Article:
Tuesday, December 28, 2010


The Story of the Stone, or The Dream of the Red Chamber (Hongloumeng) is one of the great novels of all time. Spanning 5 volumes in David Hawkes English translation, it is longer that Proust, but much more interesting. We follow the life of Jia Baoyu, as he is pulled between living his dreams and conforming to the expectations of society. But that is not all; the whole Jia family, living a life of ease at the height of traditional China's civilization, is presented to us, from the revered matriarch to the lowest servant. Baoyu comes to live in Total Vision Garden, which had been built for the visit of his older sister, a concubine of the Son of Heaven. There also, in little houses, dwell many of his closest female relatives. Together they try to form an ideal society rooted in poetry and beauty, but the real world intervenes most harshly, and none of them are able to escape their fate.

But I oversimplify. I cannot even begin to summarise 2,500 pages. The scenes that most stick in my mind include an exhibition of patriarchal authority that would make the Old Testament proud: "Tie him up! Beat him to death!" shouts the overwrought father at his seemingly worthless son (until grandmother interveves). My favorites have to do with the Crab Flower Club, the garden's poetry society. I have always loved the company and conversation of girls, and living like Baoyu in a fantastic garden with several talented girls would be my ideal life. Shi Xiangyun is my favorite, she is the girl who drifts toward the male gender as Baoyu drifts toward the female gender. In fact gender boundaries blur throughout, especially in the running of the household by the adults. For the traditionalists, Lin Daiyu is the ideal of fragile beauty, whereas Xue Baochai in the practical conformist, who puts herself back into her traditional place.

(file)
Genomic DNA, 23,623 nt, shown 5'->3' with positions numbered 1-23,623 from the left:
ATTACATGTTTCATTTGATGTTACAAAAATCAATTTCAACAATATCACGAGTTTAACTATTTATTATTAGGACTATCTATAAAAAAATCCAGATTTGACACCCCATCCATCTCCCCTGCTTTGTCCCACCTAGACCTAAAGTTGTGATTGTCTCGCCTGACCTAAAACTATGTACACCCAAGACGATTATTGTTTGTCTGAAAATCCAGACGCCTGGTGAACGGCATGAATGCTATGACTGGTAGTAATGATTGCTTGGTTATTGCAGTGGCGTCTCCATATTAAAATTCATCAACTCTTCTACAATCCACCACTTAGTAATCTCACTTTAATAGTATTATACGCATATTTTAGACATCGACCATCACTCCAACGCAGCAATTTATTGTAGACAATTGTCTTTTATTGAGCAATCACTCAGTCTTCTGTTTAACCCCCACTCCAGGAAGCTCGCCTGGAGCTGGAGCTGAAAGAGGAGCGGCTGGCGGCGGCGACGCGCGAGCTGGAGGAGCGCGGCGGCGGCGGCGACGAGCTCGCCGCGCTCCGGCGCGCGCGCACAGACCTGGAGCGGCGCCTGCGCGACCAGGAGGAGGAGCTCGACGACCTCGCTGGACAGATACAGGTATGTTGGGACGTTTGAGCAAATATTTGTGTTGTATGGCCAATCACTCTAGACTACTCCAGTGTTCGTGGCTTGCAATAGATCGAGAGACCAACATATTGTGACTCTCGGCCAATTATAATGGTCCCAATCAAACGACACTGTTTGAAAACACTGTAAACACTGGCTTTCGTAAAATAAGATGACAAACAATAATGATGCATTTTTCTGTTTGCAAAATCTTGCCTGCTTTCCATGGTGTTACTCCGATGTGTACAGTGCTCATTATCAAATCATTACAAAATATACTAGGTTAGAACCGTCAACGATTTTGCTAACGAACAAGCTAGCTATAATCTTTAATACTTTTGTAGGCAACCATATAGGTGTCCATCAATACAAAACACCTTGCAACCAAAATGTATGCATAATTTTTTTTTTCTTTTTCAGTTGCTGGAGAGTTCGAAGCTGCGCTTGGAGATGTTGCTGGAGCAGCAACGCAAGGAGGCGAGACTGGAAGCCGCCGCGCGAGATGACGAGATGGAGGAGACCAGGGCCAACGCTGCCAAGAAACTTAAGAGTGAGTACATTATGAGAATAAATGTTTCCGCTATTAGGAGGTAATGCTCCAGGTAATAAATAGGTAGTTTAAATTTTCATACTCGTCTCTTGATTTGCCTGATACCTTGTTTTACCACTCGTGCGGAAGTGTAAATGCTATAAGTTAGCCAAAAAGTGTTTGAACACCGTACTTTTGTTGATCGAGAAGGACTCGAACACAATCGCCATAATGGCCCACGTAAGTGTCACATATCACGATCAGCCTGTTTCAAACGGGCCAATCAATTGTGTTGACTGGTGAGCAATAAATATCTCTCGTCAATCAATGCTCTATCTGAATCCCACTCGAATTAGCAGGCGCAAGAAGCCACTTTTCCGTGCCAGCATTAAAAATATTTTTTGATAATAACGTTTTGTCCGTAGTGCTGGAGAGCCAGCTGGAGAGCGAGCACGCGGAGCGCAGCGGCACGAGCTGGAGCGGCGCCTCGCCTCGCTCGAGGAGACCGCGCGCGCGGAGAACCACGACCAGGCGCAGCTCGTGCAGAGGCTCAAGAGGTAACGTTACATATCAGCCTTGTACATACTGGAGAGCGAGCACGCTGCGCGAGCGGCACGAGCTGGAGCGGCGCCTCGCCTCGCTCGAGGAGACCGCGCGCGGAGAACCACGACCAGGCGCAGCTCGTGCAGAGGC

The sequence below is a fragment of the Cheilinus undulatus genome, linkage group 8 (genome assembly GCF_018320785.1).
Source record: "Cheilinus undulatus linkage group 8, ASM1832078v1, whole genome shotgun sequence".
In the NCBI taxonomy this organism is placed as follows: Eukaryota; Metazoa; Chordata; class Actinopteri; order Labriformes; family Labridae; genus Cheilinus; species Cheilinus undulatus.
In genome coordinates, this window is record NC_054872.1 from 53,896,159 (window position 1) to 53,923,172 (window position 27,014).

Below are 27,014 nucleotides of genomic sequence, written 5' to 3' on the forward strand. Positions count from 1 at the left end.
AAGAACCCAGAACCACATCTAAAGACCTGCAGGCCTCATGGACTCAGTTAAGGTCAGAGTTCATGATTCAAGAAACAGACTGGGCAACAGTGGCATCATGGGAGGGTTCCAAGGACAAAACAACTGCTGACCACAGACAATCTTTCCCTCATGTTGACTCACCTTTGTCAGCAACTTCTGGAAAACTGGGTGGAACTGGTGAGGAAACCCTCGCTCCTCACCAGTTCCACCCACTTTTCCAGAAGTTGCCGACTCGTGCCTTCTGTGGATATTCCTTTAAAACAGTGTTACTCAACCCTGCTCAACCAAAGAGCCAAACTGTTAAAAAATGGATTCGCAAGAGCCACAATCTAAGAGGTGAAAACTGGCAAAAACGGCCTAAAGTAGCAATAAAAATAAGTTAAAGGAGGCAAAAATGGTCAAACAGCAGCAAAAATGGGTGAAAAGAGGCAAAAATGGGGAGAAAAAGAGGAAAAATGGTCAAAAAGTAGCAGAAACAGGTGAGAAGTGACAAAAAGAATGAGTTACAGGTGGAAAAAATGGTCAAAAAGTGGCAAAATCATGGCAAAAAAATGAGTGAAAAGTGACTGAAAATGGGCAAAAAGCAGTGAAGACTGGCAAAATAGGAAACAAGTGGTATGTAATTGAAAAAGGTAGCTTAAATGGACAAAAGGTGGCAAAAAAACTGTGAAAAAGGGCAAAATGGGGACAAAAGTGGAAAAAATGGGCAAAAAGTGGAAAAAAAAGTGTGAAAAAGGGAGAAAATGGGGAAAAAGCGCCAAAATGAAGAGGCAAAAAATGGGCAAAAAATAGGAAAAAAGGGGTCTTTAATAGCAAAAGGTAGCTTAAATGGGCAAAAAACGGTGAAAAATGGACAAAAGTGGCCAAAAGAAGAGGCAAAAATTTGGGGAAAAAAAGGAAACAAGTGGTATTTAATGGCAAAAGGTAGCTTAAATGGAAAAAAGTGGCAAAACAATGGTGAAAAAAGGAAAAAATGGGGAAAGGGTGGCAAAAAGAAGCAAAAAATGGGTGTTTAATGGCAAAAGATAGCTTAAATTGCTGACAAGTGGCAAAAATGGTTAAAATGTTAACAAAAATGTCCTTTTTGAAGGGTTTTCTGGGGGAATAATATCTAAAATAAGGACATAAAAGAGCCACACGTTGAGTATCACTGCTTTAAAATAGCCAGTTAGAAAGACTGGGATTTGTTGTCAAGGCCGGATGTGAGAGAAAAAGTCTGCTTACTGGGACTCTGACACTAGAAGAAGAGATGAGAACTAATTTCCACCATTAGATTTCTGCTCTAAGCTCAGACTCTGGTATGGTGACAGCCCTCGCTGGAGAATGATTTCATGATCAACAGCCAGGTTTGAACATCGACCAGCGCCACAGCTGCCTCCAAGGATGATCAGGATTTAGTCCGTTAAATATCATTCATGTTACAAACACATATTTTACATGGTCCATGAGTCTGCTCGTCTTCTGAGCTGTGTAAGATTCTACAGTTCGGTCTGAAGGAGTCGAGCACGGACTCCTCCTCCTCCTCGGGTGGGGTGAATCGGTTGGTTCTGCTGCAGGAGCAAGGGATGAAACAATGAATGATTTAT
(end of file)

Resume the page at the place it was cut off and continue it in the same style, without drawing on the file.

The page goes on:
Within the poetry club, the members seek the ideal hearer for their works. Who is the one whose heart was meant to receive that which their heart has poured out? And how can we stay true to our dreams in the face of real world obligations? In the end, Baoyu does accomplish what his family expects of him, but no more. The dreams formed in the garden cannot endure, and, like the cherry blossoms, they blow away in the wind. And I have not yot even mentioned Wang Xifeng, or the haughty young nun Adamantina.

Cao Xueqin (1715-1763) is the author of most of the work, as well a possible model for Baoyu. The work at first circulated in manuscript among family. These first readers annotated and edited the work. Ruchang Zhou, a contemporary "Redologist" (student of this work) in his Between Noble and Humble: Cao Xueqin and the Dream of the Red Chamber, puts forth the hypothesis that Shi Xiangyun is in fact the editor "Red Inkstone," and possibly the wife of the author. Whoever they were, the editors helped Cao Xueqin steer clear of topics that might anger the government censors, and thus ensured the work's survival.
I love the challenge of a long work of fiction, but there must be some theme or investment in character(s) that pulls me along. Sheer weird wild beauty pulled me through 48 books of Nonnos' Dionysiaca. I made it all the way with Robert Musil's Man Without Qualities. But Proust left me flat, and I just didn't grow to care about anybody in the Mahabharata. Three Kingdoms, I may give another chance, but I am done with Journey to the West. Hongloumeng, I have read three times, and hope to read it again. It is, after all, the expression of my ideal pure world of beauty, poetry, girls, and dreams.

No comments:

Post a Comment